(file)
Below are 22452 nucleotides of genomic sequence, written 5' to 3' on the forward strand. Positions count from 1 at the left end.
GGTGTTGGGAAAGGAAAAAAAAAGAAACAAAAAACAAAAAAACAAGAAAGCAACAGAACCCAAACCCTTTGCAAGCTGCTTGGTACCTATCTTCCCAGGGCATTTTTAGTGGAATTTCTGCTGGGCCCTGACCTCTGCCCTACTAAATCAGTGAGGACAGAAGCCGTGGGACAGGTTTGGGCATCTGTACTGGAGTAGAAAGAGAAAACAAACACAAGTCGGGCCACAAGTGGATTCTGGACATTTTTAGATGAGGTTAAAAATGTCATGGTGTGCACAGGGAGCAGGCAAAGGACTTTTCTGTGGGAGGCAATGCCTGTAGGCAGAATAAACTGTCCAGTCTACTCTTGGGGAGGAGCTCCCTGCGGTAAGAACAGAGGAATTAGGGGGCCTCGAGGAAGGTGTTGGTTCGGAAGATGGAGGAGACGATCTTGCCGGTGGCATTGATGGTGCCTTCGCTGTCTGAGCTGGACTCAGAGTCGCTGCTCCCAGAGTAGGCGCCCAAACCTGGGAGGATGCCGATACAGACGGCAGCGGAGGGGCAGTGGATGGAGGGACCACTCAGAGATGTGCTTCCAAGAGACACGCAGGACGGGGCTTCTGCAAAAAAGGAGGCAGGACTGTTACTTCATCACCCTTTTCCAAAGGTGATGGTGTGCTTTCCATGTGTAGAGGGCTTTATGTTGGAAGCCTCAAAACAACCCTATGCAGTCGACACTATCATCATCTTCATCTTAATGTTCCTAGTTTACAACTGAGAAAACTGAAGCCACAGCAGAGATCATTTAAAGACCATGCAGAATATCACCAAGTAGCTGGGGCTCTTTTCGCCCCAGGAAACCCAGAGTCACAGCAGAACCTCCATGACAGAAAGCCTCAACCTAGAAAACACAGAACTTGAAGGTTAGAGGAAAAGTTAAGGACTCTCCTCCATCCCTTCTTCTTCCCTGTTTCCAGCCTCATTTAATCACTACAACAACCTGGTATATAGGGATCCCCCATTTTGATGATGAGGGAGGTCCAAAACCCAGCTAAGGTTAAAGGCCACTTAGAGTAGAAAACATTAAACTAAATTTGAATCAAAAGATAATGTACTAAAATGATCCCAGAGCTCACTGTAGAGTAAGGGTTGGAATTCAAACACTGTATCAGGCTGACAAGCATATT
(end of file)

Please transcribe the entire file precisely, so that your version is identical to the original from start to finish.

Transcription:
Below are 22452 nucleotides of genomic sequence, written 5' to 3' on the forward strand. Positions count from 1 at the left end.
GGTGTTGGGAAAGGAAAAAAAAAGAAACAAAAAACAAAAAAACAAGAAAGCAACAGAACCCAAACCCTTTGCAAGCTGCTTGGTACCTATCTTCCCAGGGCATTTTTAGTGGAATTTCTGCTGGGCCCTGACCTCTGCCCTACTAAATCAGTGAGGACAGAAGCCGTGGGACAGGTTTGGGCATCTGTACTGGAGTAGAAAGAGAAAACAAACACAAGTCGGGCCACAAGTGGATTCTGGACATTTTTAGATGAGGTTAAAAATGTCATGGTGTGCACAGGGAGCAGGCAAAGGACTTTTCTGTGGGAGGCAATGCCTGTAGGCAGAATAAACTGTCCAGTCTACTCTTGGGGAGGAGCTCCCTGCGGTAAGAACAGAGGAATTAGGGGGCCTCGAGGAAGGTGTTGGTTCGGAAGATGGAGGAGACGATCTTGCCGGTGGCATTGATGGTGCCTTCGCTGTCTGAGCTGGACTCAGAGTCGCTGCTCCCAGAGTAGGCGCCCAAACCTGGGAGGATGCCGATACAGACGGCAGCGGAGGGGCAGTGGATGGAGGGACCACTCAGAGATGTGCTTCCAAGAGACACGCAGGACGGGGCTTCTGCAAAAAAGGAGGCAGGACTGTTACTTCATCACCCTTTTCCAAAGGTGATGGTGTGCTTTCCATGTGTAGAGGGCTTTATGTTGGAAGCCTCAAAACAACCCTATGCAGTCGACACTATCATCATCTTCATCTTAATGTTCCTAGTTTACAACTGAGAAAACTGAAGCCACAGCAGAGATCATTTAAAGACCATGCAGAATATCACCAAGTAGCTGGGGCTCTTTTCGCCCCAGGAAACCCAGAGTCACAGCAGAACCTCCATGACAGAAAGCCTCAACCTAGAAAACACAGAACTTGAAGGTTAGAGGAAAAGTTAAGGACTCTCCTCCATCCCTTCTTCTTCCCTGTTTCCAGCCTCATTTAATCACTACAACAACCTGGTATATAGGGATCCCCCATTTTGATGATGAGGGAGGTCCAAAACCCAGCTAAGGTTAAAGGCCACTTAGAGTAGAAAACATTAAACTAAATTTGAATCAAAAGATAATGTACTAAAATGATCCCAGAGCTCACTGTAGAGTAAGGGTTGGAATTCAAACACTGTATCAGGCTGACAAGCATATT